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  • Selberg, Simona; Zusinaite, Eva; Herodes, Koit; Seli, Neinar; Kankuri, Esko; Merits, Andres; Karelson, Mati (2021)
    The N6-methyladenosine (m(6)A) modifications in both viral and host cell RNAs play an important role in HIV-1 virus genome transcription and virus replication. We demonstrate here that activators of the METTL3/METTL14/WTAP RNA methyltransferase complex enhance the production of virus particles in cells harboring HIV-1 provirus. In parallel, the amount of m(6)A residues in the host cell mRNA was increased in the presence of these activator compounds. Importantly, the m(6)A methylation of the HIV-1 RNA was also enhanced significantly (about 18%). The increase of virus replication by the small-molecule activators of the METTL3/METTL14/WTAP complex excludes them as potential anti-HIV-1 drug candidates. However, the compounds may be of large interest as activators for the latent HIV-1 provirus copies deposited in host cells' genome and the subsequent virus eradication by an antiviral compound.
  • Hofstra, L. Marije; Sauvageot, Nicolas; Albert, Jan; Alexiev, Ivailo; Garcia, Federico; Struck, Daniel; Van de Vijver, David A. M. C.; Asjo, Birgitta; Beshkov, Danail; Coughlan, Suzie; Descamps, Diane; Griskevicius, Algirdas; Hamouda, Osamah; Horban, Andrzej; Van Kasteren, Marjo; Kolupajeva, Tatjana; Kostrikis, Leondios G.; Liitsola, Kirsi; Linka, Marek; Mor, Orna; Nielsen, Claus; Otelea, Dan; Paraskevis, Dimitrios; Paredes, Roger; Poljak, Mario; Puchhammer-Stoeckl, Elisabeth; Sonnerborg, Anders; Stanekova, Danica; Stanojevic, Maja; Van Laethem, Kristel; Zazzi, Maurizio; Lepej, Snjezana Zidovec; Boucher, Charles A. B.; Schmit, Jean-Claude; Wensing, Annemarie M. J.; SPREAD Program; Ristola, M. (2016)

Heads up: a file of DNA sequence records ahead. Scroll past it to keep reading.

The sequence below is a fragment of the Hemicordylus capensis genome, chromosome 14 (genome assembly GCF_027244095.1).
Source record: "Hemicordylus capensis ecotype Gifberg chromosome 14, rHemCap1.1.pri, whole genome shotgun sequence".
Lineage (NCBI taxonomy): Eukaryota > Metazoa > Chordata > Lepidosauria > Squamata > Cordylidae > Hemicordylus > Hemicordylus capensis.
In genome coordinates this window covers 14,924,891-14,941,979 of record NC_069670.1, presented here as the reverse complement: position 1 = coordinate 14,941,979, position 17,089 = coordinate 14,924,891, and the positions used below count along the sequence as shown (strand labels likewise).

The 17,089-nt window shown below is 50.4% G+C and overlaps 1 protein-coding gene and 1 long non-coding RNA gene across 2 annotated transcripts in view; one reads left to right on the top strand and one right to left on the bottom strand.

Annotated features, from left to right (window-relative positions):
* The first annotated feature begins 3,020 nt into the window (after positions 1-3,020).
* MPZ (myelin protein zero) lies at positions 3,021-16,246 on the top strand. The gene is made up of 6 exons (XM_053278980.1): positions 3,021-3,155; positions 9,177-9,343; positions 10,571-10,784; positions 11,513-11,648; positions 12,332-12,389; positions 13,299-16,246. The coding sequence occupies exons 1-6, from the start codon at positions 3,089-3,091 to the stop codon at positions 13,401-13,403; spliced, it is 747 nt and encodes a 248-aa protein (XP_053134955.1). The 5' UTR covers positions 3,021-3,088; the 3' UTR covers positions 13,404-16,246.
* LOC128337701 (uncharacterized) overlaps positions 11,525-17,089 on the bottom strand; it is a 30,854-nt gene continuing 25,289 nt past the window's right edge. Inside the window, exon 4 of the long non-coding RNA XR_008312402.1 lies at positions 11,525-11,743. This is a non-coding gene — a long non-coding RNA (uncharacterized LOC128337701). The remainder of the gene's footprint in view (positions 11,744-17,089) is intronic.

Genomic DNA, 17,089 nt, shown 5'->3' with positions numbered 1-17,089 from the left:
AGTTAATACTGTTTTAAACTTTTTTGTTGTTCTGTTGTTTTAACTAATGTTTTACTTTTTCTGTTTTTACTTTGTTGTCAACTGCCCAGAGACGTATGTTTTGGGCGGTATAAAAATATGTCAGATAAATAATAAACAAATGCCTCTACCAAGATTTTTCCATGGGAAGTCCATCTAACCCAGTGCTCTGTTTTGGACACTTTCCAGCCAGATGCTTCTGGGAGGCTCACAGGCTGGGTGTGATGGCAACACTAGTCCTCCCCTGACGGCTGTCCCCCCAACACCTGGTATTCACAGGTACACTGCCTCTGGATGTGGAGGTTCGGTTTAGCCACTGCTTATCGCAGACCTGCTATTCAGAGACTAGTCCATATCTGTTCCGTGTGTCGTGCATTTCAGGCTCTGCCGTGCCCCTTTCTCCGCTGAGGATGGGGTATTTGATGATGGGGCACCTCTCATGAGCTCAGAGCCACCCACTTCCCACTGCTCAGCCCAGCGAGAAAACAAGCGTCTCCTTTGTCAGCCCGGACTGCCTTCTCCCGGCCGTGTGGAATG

Background. Numerous studies have shown that baseline drug resistance patterns may influence the outcome of antiretroviral therapy. Therefore, guidelines recommend drug resistance testing to guide the choice of initial regimen. In addition to optimizing individual patient management, these baseline resistance data enable transmitted drug resistance (TDR) to be surveyed for public health purposes. The SPREAD program systematically collects data to gain insight into TDR occurring in Europe since 2001. Methods. Demographic, clinical, and virological data from 4140 antiretroviral-naive human immunodeficiency virus (HIV)-infected individuals from 26 countries who were newly diagnosed between 2008 and 2010 were analyzed. Evidence of TDR was defined using the WHO list for surveillance of drug resistance mutations. Prevalence of TDR was assessed over time by comparing the results to SPREAD data from 2002 to 2007. Baseline susceptibility to antiretroviral drugs was predicted using the Stanford HIVdb program version 7.0. Results. The overall prevalence of TDR did not change significantly over time and was 8.3% (95% confidence interval, 7.2%-9.5%) in 2008-2010. The most frequent indicators of TDR were nucleoside reverse transcriptase inhibitor (NRTI) mutations (4.5%), followed by nonnucleoside reverse transcriptase inhibitor (NNRTI) mutations (2.9%) and protease inhibitor mutations (2.0%). Baseline mutations were most predictive of reduced susceptibility to initial NNRTI-based regimens: 4.5% and 6.5% of patient isolates were predicted to have resistance to regimens containing efavirenz or rilpivirine, respectively, independent of current NRTI backbones. Conclusions. Although TDR was highest for NRTIs, the impact of baseline drug resistance patterns on susceptibility was largest for NNRTIs. The prevalence of TDR assessed by epidemiological surveys does not clearly indicate to what degree susceptibility to different drug classes is affected.